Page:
Livingstone's 1871 Field Diary

A Multispectral Critical Edition

History of the Manuscript: 1874 to Present
1. Nyangwe Field Diary: DLC297b and DLC297c
The history of the leaves with the file prefixes DLC297c and DLC297b (1871a:297c/102-15, 297c/120-32, 297b/116-19, 297b/132-63) is difficult to reconstruct, being both complex and not fully documented. After Waller completed his work with these leaves in 1874, it is most likely that the leaves (with one exception) passed to the Livingstone family. The family then gifted these leaves to the Scottish National Memorial to David Livingstone (now the David Livingstone Centre), although the date is uncertain. The gift might have been made as early as the late 1920s when Anna Mary Livingstone Wilson (then Livingstone’s only surviving daughter) and Hubert F. Wilson (Livingstone’s grandson) began to "gather & preserve for future generations all the principal relics of Livingstone in the Birth place at Blantyre" (MacNair 1928). However, it is also possible that the gift was made after Anna Mary Livingstone’s death in 1939, or even after the end of World War II (Wilson 2011). The leaves remained at Blantyre until at least 1975 (Cunningham 1975).
Figure 1. The David Livingstone Centre, Blantyre, Scotland.
The leaf that contains 297b/116 (recto) and 297b/117 (verso) represents the exception to this history. As noted on a previous page, the Last Journals include a partial facsimile of 297b/117. It appears that after the Journals was published, this leaf entered the possession of John Murray III, the publisher, and remained in the Murray family until early 1929. At that point, Sir John Murray V, the grandson of the publisher, agreed to provide this leaf together with two manuscript volumes of Livingstone’s Missionary Travels (see Clendennen 1979:265) to the Memorial "on indefinite loan" noting that "the bit of newspaper" was "fading" and would "have to be kept in a dark place when not actually being examined" (Murray V 1929). The Memorial formally received the leaf on 16 August 1929 (Cunningham 1975).
When in 1972 John Murray VI requested the return of the leaf – which he described as "[o]ne frame containing a portion of the journal written in Africa on a sheet of the Standard newspaper with juice from local plants instead of ink (a rather curious item)" (Murray VI 1972) – representatives of the Memorial asked for a delay in the return. A lengthy correspondence ensued, as Murray pressed his request. The exchanges between Murray and the Memorial, which still exist in the DLC "Correspondence Archives," culminated in Murray being informed that the leaf had been "‘misplaced’" (Cunningham 1975), and as late as 2009 John Murray VII indicated that he could not locate any record of what happened to the leaf (Murray VII 2009).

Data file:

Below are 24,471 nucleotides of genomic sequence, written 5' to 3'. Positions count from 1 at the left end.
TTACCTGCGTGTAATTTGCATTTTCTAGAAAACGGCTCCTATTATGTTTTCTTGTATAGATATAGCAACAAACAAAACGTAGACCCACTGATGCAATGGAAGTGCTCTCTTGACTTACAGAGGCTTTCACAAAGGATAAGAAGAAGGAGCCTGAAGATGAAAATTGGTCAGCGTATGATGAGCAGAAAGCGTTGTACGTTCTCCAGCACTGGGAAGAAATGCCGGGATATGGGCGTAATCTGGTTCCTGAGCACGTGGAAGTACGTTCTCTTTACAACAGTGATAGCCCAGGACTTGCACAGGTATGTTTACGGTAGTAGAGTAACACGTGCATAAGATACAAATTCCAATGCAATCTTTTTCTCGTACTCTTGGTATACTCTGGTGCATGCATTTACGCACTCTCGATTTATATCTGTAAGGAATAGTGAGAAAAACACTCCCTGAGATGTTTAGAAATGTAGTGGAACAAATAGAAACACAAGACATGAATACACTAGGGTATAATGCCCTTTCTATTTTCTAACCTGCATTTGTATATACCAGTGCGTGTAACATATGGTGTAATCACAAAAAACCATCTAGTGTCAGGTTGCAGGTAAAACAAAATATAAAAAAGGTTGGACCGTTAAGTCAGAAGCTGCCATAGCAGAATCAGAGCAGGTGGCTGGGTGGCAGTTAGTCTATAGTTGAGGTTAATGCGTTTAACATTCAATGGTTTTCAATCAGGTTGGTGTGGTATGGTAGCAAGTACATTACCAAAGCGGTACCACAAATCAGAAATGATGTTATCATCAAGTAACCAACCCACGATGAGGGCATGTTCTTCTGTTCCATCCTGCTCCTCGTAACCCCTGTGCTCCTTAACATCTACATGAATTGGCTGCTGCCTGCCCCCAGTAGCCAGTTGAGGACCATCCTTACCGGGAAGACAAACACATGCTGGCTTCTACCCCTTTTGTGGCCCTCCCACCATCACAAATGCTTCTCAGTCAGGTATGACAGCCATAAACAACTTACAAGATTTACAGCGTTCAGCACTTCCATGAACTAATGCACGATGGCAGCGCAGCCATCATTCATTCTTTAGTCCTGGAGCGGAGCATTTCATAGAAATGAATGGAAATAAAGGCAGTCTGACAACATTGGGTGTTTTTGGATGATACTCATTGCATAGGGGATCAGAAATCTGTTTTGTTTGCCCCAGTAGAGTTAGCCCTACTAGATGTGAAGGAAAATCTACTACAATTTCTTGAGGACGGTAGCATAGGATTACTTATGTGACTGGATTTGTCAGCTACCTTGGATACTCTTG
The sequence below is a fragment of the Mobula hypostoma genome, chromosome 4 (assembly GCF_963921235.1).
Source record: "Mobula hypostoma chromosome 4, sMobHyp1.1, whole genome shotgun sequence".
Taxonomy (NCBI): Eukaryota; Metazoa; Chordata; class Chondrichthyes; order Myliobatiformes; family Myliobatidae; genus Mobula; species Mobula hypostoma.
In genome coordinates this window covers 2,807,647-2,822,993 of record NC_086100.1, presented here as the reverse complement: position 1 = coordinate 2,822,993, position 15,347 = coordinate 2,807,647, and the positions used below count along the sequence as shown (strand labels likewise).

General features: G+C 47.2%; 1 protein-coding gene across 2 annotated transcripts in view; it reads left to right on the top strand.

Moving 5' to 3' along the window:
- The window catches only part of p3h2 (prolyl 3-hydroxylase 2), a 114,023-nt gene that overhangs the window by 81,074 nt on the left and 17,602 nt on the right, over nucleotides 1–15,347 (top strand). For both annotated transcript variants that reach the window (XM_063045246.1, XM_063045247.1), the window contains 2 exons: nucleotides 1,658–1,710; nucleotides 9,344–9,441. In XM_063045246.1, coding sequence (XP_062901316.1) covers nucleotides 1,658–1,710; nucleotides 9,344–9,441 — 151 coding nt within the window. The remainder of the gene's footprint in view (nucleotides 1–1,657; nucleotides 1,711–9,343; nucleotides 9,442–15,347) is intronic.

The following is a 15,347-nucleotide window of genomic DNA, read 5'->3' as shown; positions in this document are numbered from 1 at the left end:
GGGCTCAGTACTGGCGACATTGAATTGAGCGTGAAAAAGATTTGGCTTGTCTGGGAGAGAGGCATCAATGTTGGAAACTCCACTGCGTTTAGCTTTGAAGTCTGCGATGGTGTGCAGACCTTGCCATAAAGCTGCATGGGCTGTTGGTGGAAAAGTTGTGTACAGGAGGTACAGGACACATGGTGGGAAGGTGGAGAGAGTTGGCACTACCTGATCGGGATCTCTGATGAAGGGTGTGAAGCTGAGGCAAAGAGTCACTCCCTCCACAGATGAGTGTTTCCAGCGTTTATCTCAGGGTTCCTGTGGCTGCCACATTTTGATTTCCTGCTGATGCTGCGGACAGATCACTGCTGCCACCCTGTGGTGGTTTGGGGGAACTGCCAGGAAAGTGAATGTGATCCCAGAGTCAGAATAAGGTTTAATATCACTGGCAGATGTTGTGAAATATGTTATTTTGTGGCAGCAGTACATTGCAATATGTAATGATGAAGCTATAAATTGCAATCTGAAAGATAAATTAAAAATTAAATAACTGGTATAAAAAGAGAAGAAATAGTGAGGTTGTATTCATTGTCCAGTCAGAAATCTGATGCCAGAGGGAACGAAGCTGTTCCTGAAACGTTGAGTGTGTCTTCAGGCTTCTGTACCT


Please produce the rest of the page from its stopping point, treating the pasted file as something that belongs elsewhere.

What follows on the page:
Figure 2. The National Library of Scotland, Edinburgh.
Yet evidence elsewhere indicates that by the late 1970s the John Murray Archive in London not only held the "‘misplaced’" leaf, but, intriguingly, all the other leaves that make up the Nyangwe Field Diary proper. This evidence suggests that Memorial representatives eventually found the leaf and provided it to the National Library of Scotland, where the all the leaves of the diary were copied for the NLS as part of the Livingstone Documentation Project (Clendennen and Casada 1981). As a result, for a time the NLS held the complete set of originals alongside photocopies under the shelfmark MS.10717. Finally, the NLS – erroneously it appears – handed the entire set of original leaves to the John Murray Archive: "The originals, at one time part of [the MS.10717] deposit, have since been returned to the owners, John Murray, publishers, London” (Anon. 1992,8:157).
These details, in turn, correspond to the information in the Livingstone Catalogue of Documents. The Catalogue places the leaves in the Murray Archive while also noting that they were previously held by the Memorial (Clendennen 1979:277, Field Diary 37). Unfortunately, the relevant portion of the "Slip Catalogue" – i.e., the original notes which Gary Clendennen and Ian Cunningham used to produce the relevant entry in Catalogue of Documents, and which Clendennen was kind enough to copy for Adrian S. Wisnicki in 2010 – provides no further information.